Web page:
Do you have kids in college? As you begin your income tax planning, schedule the timing and amount of distributions from your education savings accounts during 2016. Your goal: to make sure the withdrawals to pay qualified tuition expenses remain tax-free. To begin, total the amount you’ll receive from student aid, grants, tuition discounts, and education reimbursement accounts from your employer. Costs for expenses already covered by these programs and others reduce the amount that can come tax-free from your 529 account. You’ll also want to learn about a recent change to rules, affecting a federal financial aid form. Starting with the 2017-2018 school year, the form will use income data from an earlier tax year than is used under the present rules. This shift means some financial gifts — such as distributions from grandparent-owned 529 plans — may be made earlier.
Invest in planning for the 3.8% net investment income tax.
This surtax applies to the lower of your net investment income or the amount by which your modified adjusted gross income exceeds $ 200,000 when you’re single or $ 250,000 when you file jointly. Net investment income includes capital gains, interest, royalties, dividends, and passive income. Other items, such as distributions from IRAs and qualified plans and active business income, are excluded. The excluded items may still increase your modified adjusted gross income and bring the net investment income tax into play, which is why planning is important. Start the year by determining if you can turn a passive activity into an active business by increasing the hours you spend participating in the activity. You might also calculate whether directing this year’s investments to tax-free municipal bonds or municipal bond funds makes sense. Income from those sources won’t increase your net investment income or your modified adjusted gross income.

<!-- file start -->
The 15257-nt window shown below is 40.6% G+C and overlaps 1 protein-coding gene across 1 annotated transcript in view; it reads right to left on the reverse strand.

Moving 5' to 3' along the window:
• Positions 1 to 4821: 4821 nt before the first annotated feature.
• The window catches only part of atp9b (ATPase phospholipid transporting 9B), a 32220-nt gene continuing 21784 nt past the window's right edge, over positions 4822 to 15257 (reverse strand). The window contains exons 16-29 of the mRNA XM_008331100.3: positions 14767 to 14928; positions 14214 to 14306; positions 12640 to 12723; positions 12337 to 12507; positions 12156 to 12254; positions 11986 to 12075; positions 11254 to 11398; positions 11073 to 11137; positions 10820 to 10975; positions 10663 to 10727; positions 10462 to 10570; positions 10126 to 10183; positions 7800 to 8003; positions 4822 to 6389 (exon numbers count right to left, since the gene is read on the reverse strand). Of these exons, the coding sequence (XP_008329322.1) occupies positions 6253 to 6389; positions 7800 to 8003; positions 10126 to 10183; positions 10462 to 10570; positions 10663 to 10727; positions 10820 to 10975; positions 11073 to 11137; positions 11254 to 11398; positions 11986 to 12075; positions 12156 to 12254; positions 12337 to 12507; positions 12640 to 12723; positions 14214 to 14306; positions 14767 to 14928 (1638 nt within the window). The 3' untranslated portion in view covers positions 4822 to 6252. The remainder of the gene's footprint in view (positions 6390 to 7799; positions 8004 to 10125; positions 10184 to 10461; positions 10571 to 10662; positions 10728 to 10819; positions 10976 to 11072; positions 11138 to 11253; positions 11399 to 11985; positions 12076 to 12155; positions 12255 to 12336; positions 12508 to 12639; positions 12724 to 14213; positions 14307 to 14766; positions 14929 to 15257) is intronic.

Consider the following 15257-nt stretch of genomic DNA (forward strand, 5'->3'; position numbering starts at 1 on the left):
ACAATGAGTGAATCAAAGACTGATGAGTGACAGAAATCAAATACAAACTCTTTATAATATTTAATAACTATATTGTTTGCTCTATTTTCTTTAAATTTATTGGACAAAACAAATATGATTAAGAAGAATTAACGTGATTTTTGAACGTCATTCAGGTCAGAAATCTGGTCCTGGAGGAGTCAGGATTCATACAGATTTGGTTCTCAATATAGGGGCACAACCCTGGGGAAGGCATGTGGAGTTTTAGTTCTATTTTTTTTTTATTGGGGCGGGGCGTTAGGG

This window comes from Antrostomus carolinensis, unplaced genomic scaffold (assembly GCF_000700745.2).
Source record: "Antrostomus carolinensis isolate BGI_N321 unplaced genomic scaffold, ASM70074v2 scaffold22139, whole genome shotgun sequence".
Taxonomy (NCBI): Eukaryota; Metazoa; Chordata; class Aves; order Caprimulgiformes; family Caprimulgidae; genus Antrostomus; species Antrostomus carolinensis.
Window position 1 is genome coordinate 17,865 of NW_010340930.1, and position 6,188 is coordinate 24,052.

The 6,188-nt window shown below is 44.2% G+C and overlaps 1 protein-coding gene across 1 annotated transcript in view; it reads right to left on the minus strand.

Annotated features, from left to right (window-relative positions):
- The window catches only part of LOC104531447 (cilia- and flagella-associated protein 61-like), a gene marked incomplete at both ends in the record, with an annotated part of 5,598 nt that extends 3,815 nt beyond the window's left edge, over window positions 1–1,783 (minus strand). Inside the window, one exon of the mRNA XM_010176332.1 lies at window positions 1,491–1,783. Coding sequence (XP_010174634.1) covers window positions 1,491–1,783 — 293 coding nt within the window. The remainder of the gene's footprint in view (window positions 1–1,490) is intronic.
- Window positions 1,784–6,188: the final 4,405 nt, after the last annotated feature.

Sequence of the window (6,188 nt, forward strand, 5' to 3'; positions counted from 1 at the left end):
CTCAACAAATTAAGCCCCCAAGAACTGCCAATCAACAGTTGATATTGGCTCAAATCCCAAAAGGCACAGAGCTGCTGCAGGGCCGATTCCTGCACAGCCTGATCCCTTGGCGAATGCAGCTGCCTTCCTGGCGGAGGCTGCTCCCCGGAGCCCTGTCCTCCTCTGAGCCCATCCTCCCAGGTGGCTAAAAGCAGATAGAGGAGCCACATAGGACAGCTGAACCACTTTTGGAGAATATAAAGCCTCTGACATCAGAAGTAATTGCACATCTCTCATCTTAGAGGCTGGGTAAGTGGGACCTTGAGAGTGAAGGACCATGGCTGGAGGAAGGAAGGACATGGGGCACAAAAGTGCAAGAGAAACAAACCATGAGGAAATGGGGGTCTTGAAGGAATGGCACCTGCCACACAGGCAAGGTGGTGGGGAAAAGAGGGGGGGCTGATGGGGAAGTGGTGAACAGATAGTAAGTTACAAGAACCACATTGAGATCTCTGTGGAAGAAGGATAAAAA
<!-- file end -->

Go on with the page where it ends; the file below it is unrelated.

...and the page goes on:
Prepare for the effect of retirement on your income tax return.
Is this the year you’re going to retire? What changes will retirement entail? Will you be selling a business? A home? Will you move to a new state? As you contemplate these major decisions, take time for discussions about withdrawal strategies from IRAs and pensions, the allocation of assets within your retirement accounts, the taxation of social security benefits, and the impact of one spouse continuing to work.
Analyzing and understanding the investments in your IRA can keep you from being surprised by this tax.
Avoid unexpected tax bills on assets in your IRA.
The general rule is that assets in your IRA grow tax-deferred, meaning you typically pay tax on the earnings when you withdraw the funds. However, some investments can generate income subject to a current tax that is paid by your IRA. The tax, known as the unrelated business income tax, can be triggered by income from a business or certain real estate investments. Analyzing and understanding the investments in your IRA can keep you from being surprised by this tax. This type of analysis can also prevent investments in “prohibited transactions” that can make your entire IRA taxable.
Give us a call to schedule an appointment for beginning-of-the-year tax planning. We’re ready to help you minimize your 2016 tax bill.